Suit Demanding Medical Personnel at All Soccer Games, Practices Thrown Out
18 May, 2015By: Tracey Schelmetic
Failed 'Soccer Mom Suit' Had Claimed Head Injuries Were at “Epidemic” Levels in Youth Soccer, Demanded Medical Personnel at All Games, Practices
A soccer mom has been thrown out of the game – or court, at least, after attempting to sue FIFA, U.S. Soccer and four national youth soccer organizations, demanding medical supervision of soccer events.
The lawsuit was thrown out by U.S. District Judge Phyllis Hamilton in Oakland, California, who cited a lack of credible evidence. The lawsuit had sought to establish a medical monitoring program for players with concussions and head injuries as well as changes to "return to play" guidelines, changes in substitution rules and prohibitions against “heading” by players under the age of 17. The suit did not ask for monetary rewards but did demand that medical personnel be present for all games and practices.
Judge Hamilton called the claims “incomprehensible” before dismissing the case, according to the Web site, Soccer America Daily. The four youth clubs involved were U.S. Youth Soccer, U.S. Club Soccer, AYSO and the California Youth Soccer Association.
“It should be pretty clear to you all that I'm going to dismiss this complaint," said the judge. "I still, after more than three hours of discussion, have grave concerns about inconsistencies and contradictions and lack of clarity."
The case, Mehr v. Federation Internationale de Football Association, which became known as ‘the soccer mom lawsuit,’ was filed last year by parents and players who claimed concussions and other head injuries were at so-called ‘epidemic levels’ in youth soccer today. The suit alleged that researchers have found that “heading” a soccer ball to score or pass has been linked to brain injuries that can affect memory in amateur adult players, particularly when the damage from injuries accrue over time. The defendants’ attorneys disputed the plaintiff’s belief that head injuries were indeed an epidemic in youth soccer, citing a study that found that the concussion rate per 1,000 games or practices was 0.19 concussions for males and 0.33 percent for females.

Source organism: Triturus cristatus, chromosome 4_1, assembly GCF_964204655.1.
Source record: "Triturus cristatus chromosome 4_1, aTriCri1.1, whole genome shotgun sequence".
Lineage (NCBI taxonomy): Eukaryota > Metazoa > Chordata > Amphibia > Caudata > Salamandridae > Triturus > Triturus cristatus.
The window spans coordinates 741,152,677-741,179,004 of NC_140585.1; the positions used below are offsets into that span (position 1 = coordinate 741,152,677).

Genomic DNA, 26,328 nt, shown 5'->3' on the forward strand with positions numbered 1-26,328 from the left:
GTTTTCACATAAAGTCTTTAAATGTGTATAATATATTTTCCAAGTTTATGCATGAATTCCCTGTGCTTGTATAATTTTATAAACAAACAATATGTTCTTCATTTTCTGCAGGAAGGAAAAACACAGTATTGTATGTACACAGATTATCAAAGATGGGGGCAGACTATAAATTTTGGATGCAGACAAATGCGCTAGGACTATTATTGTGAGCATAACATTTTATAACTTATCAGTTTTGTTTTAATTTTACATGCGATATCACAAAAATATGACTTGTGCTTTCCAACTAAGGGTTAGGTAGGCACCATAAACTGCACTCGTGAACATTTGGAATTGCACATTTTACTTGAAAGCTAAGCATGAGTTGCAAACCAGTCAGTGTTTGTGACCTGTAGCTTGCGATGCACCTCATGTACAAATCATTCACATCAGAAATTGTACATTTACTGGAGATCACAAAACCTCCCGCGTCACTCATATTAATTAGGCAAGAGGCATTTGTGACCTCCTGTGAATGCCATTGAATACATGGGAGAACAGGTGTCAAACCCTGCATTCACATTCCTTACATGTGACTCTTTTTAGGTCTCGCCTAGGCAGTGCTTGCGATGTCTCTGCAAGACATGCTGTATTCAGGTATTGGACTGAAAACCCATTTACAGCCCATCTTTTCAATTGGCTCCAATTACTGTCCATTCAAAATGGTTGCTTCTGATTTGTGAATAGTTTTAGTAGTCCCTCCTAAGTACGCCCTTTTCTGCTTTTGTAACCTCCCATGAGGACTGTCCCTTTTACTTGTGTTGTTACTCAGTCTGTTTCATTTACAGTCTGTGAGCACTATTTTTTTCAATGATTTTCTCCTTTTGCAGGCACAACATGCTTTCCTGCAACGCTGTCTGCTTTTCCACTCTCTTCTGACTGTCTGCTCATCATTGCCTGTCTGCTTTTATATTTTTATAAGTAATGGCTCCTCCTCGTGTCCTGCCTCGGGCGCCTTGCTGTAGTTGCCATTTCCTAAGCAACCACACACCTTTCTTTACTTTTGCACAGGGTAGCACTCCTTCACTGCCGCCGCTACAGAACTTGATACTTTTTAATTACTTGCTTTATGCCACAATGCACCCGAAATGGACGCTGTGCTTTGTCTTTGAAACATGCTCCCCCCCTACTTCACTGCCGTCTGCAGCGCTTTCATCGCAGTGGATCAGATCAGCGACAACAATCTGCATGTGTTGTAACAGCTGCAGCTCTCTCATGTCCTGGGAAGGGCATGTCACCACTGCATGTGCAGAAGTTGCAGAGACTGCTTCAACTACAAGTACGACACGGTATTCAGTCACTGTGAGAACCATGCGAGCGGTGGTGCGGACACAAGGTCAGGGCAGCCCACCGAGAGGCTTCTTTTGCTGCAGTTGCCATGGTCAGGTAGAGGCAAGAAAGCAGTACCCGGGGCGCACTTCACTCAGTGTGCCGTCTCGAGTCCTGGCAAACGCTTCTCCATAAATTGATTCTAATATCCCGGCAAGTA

The plaintiffs’ lawyer stated that he will refile the suit after taking the judge’s directives into consideration. Plaintiffs include ‘soccer mom’ and former youth soccer player Rachel Mehr, the parents of children who have played in youth leagues and Kira Akka-Seidel, a former club player at the University of California at Santa Cruz.
Soccer organizations aren’t the first to be targeted for such legislation. According to Bloomberg, similar suits have been lodged against the National Football League, National Hockey League and National Collegiate Athletic Association. The NFL has agreed to pay out upwards of $675 million to settle players’ suits. The NCAA has tentatively agreed to pay $70 million to cover the testing and diagnosis of student athletes, though that suit is currently being contested in Chicago federal court.
U.S. Youth Soccer and the American Youth Soccer Organization have a membership roster that includes over three million youth players in the U.S.